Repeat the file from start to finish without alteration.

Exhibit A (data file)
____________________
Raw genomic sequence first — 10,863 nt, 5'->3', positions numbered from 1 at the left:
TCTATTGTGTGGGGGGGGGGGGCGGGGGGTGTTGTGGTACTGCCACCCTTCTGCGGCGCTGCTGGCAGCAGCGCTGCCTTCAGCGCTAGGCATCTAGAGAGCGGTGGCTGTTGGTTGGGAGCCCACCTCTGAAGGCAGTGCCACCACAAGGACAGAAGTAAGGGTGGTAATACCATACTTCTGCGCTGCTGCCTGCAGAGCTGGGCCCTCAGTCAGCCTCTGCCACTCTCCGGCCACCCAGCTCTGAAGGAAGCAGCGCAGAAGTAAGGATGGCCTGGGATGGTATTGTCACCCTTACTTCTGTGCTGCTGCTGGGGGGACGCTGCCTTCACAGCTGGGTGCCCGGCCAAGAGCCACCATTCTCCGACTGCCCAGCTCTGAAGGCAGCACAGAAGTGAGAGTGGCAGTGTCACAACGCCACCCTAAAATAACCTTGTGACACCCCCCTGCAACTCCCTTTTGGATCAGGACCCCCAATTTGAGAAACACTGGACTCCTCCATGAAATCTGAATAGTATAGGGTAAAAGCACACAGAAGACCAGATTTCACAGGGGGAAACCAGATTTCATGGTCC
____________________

Raw genomic sequence first — 10,863 nt, 5'->3', positions numbered from 1 at the left:
TCTATTGTGTGGGGGGGGGGGGCGGGGGGTGTTGTGGTACTGCCACCCTTCTGCGGCGCTGCTGGCAGCAGCGCTGCCTTCAGCGCTAGGCATCTAGAGAGCGGTGGCTGTTGGTTGGGAGCCCACCTCTGAAGGCAGTGCCACCACAAGGACAGAAGTAAGGGTGGTAATACCATACTTCTGCGCTGCTGCCTGCAGAGCTGGGCCCTCAGTCAGCCTCTGCCACTCTCCGGCCACCCAGCTCTGAAGGAAGCAGCGCAGAAGTAAGGATGGCCTGGGATGGTATTGTCACCCTTACTTCTGTGCTGCTGCTGGGGGGACGCTGCCTTCACAGCTGGGTGCCCGGCCAAGAGCCACCATTCTCCGACTGCCCAGCTCTGAAGGCAGCACAGAAGTGAGAGTGGCAGTGTCACAACGCCACCCTAAAATAACCTTGTGACACCCCCCTGCAACTCCCTTTTGGATCAGGACCCCCAATTTGAGAAACACTGGACTCCTCCATGAAATCTGAATAGTATAGGGTAAAAGCACACAGAAGACCAGATTTCACAGGGGGAAACCAGATTTCATGGTCC